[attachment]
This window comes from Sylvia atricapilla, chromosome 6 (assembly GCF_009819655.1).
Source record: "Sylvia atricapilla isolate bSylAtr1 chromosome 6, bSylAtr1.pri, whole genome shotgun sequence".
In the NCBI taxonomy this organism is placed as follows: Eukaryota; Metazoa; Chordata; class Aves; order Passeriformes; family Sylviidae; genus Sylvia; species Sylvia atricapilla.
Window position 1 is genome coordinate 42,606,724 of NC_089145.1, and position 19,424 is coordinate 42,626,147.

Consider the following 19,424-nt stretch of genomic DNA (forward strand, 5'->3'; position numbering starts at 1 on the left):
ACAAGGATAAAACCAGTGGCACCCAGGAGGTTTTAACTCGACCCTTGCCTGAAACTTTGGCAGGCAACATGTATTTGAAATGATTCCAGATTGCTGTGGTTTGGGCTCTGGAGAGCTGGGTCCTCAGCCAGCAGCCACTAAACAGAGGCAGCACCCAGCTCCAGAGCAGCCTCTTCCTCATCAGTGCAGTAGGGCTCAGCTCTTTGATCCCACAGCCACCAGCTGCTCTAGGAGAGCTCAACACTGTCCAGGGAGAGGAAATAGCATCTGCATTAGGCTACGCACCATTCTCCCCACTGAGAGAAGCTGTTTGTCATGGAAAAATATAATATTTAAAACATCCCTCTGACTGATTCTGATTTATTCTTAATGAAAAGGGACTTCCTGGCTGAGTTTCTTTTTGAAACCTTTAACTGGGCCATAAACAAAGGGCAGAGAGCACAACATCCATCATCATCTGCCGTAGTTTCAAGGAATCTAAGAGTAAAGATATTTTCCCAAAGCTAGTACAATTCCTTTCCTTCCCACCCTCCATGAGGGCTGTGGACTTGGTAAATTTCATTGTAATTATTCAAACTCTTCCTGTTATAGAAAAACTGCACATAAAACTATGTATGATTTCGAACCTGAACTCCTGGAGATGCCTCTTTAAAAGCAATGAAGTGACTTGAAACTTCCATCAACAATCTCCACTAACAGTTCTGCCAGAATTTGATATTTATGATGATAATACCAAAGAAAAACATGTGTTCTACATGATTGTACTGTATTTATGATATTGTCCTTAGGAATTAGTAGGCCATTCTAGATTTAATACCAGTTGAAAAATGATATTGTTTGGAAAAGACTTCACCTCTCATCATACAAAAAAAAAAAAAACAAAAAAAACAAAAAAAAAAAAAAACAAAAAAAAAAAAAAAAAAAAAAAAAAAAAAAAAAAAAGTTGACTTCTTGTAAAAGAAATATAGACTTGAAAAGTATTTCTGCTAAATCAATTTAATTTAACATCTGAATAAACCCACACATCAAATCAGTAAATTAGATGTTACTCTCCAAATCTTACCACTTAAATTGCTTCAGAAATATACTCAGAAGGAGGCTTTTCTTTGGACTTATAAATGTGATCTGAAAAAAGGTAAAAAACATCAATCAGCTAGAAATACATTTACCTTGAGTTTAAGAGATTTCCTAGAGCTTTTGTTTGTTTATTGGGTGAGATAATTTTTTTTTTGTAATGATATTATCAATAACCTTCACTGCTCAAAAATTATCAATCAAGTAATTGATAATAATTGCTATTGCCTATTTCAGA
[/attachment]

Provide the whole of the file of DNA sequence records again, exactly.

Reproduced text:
This window comes from Sylvia atricapilla, chromosome 6 (assembly GCF_009819655.1).
Source record: "Sylvia atricapilla isolate bSylAtr1 chromosome 6, bSylAtr1.pri, whole genome shotgun sequence".
In the NCBI taxonomy this organism is placed as follows: Eukaryota; Metazoa; Chordata; class Aves; order Passeriformes; family Sylviidae; genus Sylvia; species Sylvia atricapilla.
Window position 1 is genome coordinate 42,606,724 of NC_089145.1, and position 19,424 is coordinate 42,626,147.

Consider the following 19,424-nt stretch of genomic DNA (forward strand, 5'->3'; position numbering starts at 1 on the left):
ACAAGGATAAAACCAGTGGCACCCAGGAGGTTTTAACTCGACCCTTGCCTGAAACTTTGGCAGGCAACATGTATTTGAAATGATTCCAGATTGCTGTGGTTTGGGCTCTGGAGAGCTGGGTCCTCAGCCAGCAGCCACTAAACAGAGGCAGCACCCAGCTCCAGAGCAGCCTCTTCCTCATCAGTGCAGTAGGGCTCAGCTCTTTGATCCCACAGCCACCAGCTGCTCTAGGAGAGCTCAACACTGTCCAGGGAGAGGAAATAGCATCTGCATTAGGCTACGCACCATTCTCCCCACTGAGAGAAGCTGTTTGTCATGGAAAAATATAATATTTAAAACATCCCTCTGACTGATTCTGATTTATTCTTAATGAAAAGGGACTTCCTGGCTGAGTTTCTTTTTGAAACCTTTAACTGGGCCATAAACAAAGGGCAGAGAGCACAACATCCATCATCATCTGCCGTAGTTTCAAGGAATCTAAGAGTAAAGATATTTTCCCAAAGCTAGTACAATTCCTTTCCTTCCCACCCTCCATGAGGGCTGTGGACTTGGTAAATTTCATTGTAATTATTCAAACTCTTCCTGTTATAGAAAAACTGCACATAAAACTATGTATGATTTCGAACCTGAACTCCTGGAGATGCCTCTTTAAAAGCAATGAAGTGACTTGAAACTTCCATCAACAATCTCCACTAACAGTTCTGCCAGAATTTGATATTTATGATGATAATACCAAAGAAAAACATGTGTTCTACATGATTGTACTGTATTTATGATATTGTCCTTAGGAATTAGTAGGCCATTCTAGATTTAATACCAGTTGAAAAATGATATTGTTTGGAAAAGACTTCACCTCTCATCATACAAAAAAAAAAAAAACAAAAAAAACAAAAAAAAAAAAAAACAAAAAAAAAAAAAAAAAAAAAAAAAAAAAAAAAAAAAGTTGACTTCTTGTAAAAGAAATATAGACTTGAAAAGTATTTCTGCTAAATCAATTTAATTTAACATCTGAATAAACCCACACATCAAATCAGTAAATTAGATGTTACTCTCCAAATCTTACCACTTAAATTGCTTCAGAAATATACTCAGAAGGAGGCTTTTCTTTGGACTTATAAATGTGATCTGAAAAAAGGTAAAAAACATCAATCAGCTAGAAATACATTTACCTTGAGTTTAAGAGATTTCCTAGAGCTTTTGTTTGTTTATTGGGTGAGATAATTTTTTTTTTGTAATGATATTATCAATAACCTTCACTGCTCAAAAATTATCAATCAAGTAATTGATAATAATTGCTATTGCCTATTTCAGA